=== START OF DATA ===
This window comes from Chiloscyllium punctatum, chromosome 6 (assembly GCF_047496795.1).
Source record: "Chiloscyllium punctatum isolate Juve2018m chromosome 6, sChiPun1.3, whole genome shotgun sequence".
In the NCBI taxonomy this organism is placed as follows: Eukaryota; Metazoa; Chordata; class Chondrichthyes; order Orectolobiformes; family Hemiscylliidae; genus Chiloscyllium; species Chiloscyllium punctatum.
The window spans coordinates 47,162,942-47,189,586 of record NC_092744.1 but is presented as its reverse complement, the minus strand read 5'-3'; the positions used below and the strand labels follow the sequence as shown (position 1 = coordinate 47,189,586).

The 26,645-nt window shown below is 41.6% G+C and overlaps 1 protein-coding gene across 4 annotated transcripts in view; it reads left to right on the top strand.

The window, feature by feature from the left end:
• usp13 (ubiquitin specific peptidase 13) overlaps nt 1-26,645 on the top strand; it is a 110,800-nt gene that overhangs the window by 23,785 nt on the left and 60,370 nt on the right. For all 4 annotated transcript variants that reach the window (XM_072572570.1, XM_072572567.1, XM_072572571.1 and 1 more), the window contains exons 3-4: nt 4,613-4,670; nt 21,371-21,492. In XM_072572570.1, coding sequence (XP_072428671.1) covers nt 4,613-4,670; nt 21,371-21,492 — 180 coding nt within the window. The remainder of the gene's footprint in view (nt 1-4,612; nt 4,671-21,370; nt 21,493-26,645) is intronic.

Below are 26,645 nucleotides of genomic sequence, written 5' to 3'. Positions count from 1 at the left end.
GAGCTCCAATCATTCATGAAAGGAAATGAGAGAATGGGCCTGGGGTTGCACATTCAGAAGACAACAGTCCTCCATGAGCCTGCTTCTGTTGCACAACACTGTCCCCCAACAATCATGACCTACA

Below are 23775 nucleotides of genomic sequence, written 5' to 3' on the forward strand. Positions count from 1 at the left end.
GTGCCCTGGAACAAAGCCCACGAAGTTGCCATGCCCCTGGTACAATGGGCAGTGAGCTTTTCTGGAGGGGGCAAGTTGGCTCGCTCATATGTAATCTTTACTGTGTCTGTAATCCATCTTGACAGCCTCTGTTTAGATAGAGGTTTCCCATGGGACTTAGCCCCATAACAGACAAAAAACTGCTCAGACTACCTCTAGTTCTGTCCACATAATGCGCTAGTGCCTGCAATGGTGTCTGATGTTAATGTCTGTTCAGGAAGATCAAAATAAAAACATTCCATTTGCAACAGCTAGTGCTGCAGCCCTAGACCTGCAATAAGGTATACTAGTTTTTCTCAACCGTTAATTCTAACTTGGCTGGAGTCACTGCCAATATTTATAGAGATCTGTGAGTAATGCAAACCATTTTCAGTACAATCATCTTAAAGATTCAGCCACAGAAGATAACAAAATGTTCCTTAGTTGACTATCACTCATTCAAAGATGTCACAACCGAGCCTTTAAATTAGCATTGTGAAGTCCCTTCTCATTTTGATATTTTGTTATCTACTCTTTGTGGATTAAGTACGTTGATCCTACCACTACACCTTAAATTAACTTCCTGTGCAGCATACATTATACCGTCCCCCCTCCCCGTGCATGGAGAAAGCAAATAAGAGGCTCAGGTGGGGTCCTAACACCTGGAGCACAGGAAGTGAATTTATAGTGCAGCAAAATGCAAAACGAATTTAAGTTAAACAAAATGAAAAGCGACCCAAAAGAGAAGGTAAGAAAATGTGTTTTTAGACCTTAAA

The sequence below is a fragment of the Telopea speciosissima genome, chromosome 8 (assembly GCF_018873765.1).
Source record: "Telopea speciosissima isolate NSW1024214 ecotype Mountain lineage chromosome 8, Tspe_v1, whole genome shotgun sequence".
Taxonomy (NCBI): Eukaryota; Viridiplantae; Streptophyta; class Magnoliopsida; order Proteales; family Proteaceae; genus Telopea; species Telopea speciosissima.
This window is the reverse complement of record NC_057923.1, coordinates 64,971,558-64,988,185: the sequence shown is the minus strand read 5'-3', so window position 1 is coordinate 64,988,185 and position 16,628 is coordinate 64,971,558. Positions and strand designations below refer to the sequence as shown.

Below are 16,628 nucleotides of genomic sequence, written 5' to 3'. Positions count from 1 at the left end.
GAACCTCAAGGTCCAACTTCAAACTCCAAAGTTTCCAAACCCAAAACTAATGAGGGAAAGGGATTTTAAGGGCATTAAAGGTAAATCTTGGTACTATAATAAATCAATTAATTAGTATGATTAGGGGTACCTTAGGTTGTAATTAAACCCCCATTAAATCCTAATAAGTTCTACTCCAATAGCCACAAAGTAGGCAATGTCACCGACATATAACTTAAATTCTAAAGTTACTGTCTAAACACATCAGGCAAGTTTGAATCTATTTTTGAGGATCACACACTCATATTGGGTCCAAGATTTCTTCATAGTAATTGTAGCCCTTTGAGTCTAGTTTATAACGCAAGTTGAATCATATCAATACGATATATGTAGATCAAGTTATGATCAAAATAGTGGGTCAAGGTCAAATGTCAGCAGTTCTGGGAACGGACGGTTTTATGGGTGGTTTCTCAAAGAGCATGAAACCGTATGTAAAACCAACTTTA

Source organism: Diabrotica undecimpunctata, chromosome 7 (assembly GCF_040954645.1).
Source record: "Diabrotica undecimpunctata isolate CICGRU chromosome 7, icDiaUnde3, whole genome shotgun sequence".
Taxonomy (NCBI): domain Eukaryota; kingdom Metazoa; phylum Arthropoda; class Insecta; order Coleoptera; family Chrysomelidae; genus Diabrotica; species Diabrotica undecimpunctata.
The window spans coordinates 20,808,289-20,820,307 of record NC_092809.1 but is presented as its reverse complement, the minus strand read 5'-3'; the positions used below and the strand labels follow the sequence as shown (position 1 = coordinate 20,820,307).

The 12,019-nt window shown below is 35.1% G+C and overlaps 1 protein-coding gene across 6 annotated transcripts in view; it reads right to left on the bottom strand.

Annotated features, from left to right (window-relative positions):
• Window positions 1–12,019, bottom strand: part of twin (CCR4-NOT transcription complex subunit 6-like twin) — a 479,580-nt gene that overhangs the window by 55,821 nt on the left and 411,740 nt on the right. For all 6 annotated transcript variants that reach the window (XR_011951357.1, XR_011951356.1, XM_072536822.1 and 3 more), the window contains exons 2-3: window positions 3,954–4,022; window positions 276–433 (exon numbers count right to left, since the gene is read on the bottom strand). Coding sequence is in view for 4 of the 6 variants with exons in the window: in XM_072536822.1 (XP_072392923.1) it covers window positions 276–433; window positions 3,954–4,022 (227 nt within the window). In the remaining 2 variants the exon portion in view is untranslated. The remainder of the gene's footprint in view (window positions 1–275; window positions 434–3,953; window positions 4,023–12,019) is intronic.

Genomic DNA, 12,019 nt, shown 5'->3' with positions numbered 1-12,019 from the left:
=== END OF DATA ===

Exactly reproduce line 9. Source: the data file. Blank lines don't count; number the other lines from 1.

GAGCTCCAATCATTCATGAAAGGAAATGAGAGAATGGGCCTGGGGTTGCACATTCAGAAGACAACAGTCCTCCATGAGCCTGCTTCTGTTGCACAACACTGTCCCCCAACAATCATGACCTACA